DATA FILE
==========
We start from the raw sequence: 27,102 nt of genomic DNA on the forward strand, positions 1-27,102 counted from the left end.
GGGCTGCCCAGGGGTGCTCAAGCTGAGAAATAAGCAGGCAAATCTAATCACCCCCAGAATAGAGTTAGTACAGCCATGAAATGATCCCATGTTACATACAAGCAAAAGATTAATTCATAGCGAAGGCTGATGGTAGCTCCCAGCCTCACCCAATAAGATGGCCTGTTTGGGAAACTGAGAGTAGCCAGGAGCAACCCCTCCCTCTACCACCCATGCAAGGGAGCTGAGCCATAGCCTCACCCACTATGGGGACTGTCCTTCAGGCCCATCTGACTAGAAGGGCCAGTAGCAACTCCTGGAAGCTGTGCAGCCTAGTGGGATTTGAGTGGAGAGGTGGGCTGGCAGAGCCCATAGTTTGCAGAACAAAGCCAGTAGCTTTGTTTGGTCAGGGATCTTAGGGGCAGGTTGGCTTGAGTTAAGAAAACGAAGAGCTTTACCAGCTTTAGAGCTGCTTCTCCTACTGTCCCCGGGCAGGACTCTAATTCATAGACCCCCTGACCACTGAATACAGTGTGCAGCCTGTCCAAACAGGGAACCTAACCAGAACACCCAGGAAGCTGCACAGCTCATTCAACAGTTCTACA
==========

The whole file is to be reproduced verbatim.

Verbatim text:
We start from the raw sequence: 27,102 nt of genomic DNA on the forward strand, positions 1-27,102 counted from the left end.
GGGCTGCCCAGGGGTGCTCAAGCTGAGAAATAAGCAGGCAAATCTAATCACCCCCAGAATAGAGTTAGTACAGCCATGAAATGATCCCATGTTACATACAAGCAAAAGATTAATTCATAGCGAAGGCTGATGGTAGCTCCCAGCCTCACCCAATAAGATGGCCTGTTTGGGAAACTGAGAGTAGCCAGGAGCAACCCCTCCCTCTACCACCCATGCAAGGGAGCTGAGCCATAGCCTCACCCACTATGGGGACTGTCCTTCAGGCCCATCTGACTAGAAGGGCCAGTAGCAACTCCTGGAAGCTGTGCAGCCTAGTGGGATTTGAGTGGAGAGGTGGGCTGGCAGAGCCCATAGTTTGCAGAACAAAGCCAGTAGCTTTGTTTGGTCAGGGATCTTAGGGGCAGGTTGGCTTGAGTTAAGAAAACGAAGAGCTTTACCAGCTTTAGAGCTGCTTCTCCTACTGTCCCCGGGCAGGACTCTAATTCATAGACCCCCTGACCACTGAATACAGTGTGCAGCCTGTCCAAACAGGGAACCTAACCAGAACACCCAGGAAGCTGCACAGCTCATTCAACAGTTCTACA